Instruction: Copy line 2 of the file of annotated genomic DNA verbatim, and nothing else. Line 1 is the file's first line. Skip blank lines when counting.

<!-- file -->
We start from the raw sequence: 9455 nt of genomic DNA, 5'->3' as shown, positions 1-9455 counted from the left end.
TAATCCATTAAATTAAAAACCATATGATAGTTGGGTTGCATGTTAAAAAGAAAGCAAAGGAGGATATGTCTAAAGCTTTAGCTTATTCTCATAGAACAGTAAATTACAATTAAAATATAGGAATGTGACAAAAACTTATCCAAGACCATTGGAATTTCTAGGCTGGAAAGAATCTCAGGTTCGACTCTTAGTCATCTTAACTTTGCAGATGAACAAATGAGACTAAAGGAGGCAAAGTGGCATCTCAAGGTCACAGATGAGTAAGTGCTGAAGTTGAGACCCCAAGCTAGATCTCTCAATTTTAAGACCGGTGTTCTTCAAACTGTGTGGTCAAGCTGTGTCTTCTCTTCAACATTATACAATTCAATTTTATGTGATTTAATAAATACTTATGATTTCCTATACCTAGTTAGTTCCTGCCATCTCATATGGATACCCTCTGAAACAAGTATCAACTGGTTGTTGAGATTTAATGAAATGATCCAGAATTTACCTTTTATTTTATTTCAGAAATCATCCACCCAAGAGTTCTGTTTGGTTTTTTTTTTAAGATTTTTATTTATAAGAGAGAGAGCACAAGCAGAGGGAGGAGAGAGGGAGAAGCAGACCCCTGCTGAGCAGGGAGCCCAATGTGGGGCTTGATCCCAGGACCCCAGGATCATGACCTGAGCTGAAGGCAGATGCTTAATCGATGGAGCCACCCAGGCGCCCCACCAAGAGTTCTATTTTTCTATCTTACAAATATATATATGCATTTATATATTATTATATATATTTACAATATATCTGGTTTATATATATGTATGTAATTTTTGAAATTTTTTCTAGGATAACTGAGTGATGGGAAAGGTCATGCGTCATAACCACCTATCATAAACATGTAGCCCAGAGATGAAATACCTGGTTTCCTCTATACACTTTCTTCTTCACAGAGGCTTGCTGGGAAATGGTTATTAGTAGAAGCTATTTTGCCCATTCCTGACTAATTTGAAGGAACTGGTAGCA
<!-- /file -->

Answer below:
TAATCCATTAAATTAAAAACCATATGATAGTTGGGTTGCATGTTAAAAAGAAAGCAAAGGAGGATATGTCTAAAGCTTTAGCTTATTCTCATAGAACAGTAAATTACAATTAAAATATAGGAATGTGACAAAAACTTATCCAAGACCATTGGAATTTCTAGGCTGGAAAGAATCTCAGGTTCGACTCTTAGTCATCTTAACTTTGCAGATGAACAAATGAGACTAAAGGAGGCAAAGTGGCATCTCAAGGTCACAGATGAGTAAGTGCTGAAGTTGAGACCCCAAGCTAGATCTCTCAATTTTAAGACCGGTGTTCTTCAAACTGTGTGGTCAAGCTGTGTCTTCTCTTCAACATTATACAATTCAATTTTATGTGATTTAATAAATACTTATGATTTCCTATACCTAGTTAGTTCCTGCCATCTCATATGGATACCCTCTGAAACAAGTATCAACTGGTTGTTGAGATTTAATGAAATGATCCAGAATTTACCTTTTATTTTATTTCAGAAATCATCCACCCAAGAGTTCTGTTTGGTTTTTTTTTTAAGATTTTTATTTATAAGAGAGAGAGCACAAGCAGAGGGAGGAGAGAGGGAGAAGCAGACCCCTGCTGAGCAGGGAGCCCAATGTGGGGCTTGATCCCAGGACCCCAGGATCATGACCTGAGCTGAAGGCAGATGCTTAATCGATGGAGCCACCCAGGCGCCCCACCAAGAGTTCTATTTTTCTATCTTACAAATATATATATGCATTTATATATTATTATATATATTTACAATATATCTGGTTTATATATATGTATGTAATTTTTGAAATTTTTTCTAGGATAACTGAGTGATGGGAAAGGTCATGCGTCATAACCACCTATCATAAACATGTAGCCCAGAGATGAAATACCTGGTTTCCTCTATACACTTTCTTCTTCACAGAGGCTTGCTGGGAAATGGTTATTAGTAGAAGCTATTTTGCCCATTCCTGACTAATTTGAAGGAACTGGTAGCA